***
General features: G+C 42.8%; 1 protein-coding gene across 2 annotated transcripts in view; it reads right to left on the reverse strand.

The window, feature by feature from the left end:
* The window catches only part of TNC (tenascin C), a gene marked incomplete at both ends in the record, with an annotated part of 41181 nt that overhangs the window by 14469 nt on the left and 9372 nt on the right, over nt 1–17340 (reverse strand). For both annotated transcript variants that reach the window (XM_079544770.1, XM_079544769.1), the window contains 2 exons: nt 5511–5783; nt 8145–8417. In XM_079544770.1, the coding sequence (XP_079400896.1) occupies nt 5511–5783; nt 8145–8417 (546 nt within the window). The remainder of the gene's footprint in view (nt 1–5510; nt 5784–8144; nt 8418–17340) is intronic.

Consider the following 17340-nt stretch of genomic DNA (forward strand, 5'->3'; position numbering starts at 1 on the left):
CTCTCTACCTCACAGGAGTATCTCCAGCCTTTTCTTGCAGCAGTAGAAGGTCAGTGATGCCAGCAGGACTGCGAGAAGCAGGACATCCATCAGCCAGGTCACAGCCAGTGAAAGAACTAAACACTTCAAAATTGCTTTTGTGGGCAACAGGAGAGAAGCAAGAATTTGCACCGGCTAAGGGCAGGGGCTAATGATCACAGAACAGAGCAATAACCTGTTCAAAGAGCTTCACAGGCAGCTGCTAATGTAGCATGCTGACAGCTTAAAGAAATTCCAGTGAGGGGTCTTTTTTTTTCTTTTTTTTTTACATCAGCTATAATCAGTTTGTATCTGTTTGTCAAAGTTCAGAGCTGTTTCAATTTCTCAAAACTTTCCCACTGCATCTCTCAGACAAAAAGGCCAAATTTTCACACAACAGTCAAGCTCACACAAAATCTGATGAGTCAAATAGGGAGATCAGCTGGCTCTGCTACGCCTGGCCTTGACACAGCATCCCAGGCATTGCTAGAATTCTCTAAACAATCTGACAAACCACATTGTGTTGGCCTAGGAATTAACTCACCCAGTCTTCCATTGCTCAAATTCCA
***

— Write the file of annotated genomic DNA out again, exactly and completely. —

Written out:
General features: G+C 42.8%; 1 protein-coding gene across 2 annotated transcripts in view; it reads right to left on the reverse strand.

The window, feature by feature from the left end:
* The window catches only part of TNC (tenascin C), a gene marked incomplete at both ends in the record, with an annotated part of 41181 nt that overhangs the window by 14469 nt on the left and 9372 nt on the right, over nt 1–17340 (reverse strand). For both annotated transcript variants that reach the window (XM_079544770.1, XM_079544769.1), the window contains 2 exons: nt 5511–5783; nt 8145–8417. In XM_079544770.1, the coding sequence (XP_079400896.1) occupies nt 5511–5783; nt 8145–8417 (546 nt within the window). The remainder of the gene's footprint in view (nt 1–5510; nt 5784–8144; nt 8418–17340) is intronic.

Consider the following 17340-nt stretch of genomic DNA (forward strand, 5'->3'; position numbering starts at 1 on the left):
CTCTCTACCTCACAGGAGTATCTCCAGCCTTTTCTTGCAGCAGTAGAAGGTCAGTGATGCCAGCAGGACTGCGAGAAGCAGGACATCCATCAGCCAGGTCACAGCCAGTGAAAGAACTAAACACTTCAAAATTGCTTTTGTGGGCAACAGGAGAGAAGCAAGAATTTGCACCGGCTAAGGGCAGGGGCTAATGATCACAGAACAGAGCAATAACCTGTTCAAAGAGCTTCACAGGCAGCTGCTAATGTAGCATGCTGACAGCTTAAAGAAATTCCAGTGAGGGGTCTTTTTTTTTCTTTTTTTTTTACATCAGCTATAATCAGTTTGTATCTGTTTGTCAAAGTTCAGAGCTGTTTCAATTTCTCAAAACTTTCCCACTGCATCTCTCAGACAAAAAGGCCAAATTTTCACACAACAGTCAAGCTCACACAAAATCTGATGAGTCAAATAGGGAGATCAGCTGGCTCTGCTACGCCTGGCCTTGACACAGCATCCCAGGCATTGCTAGAATTCTCTAAACAATCTGACAAACCACATTGTGTTGGCCTAGGAATTAACTCACCCAGTCTTCCATTGCTCAAATTCCA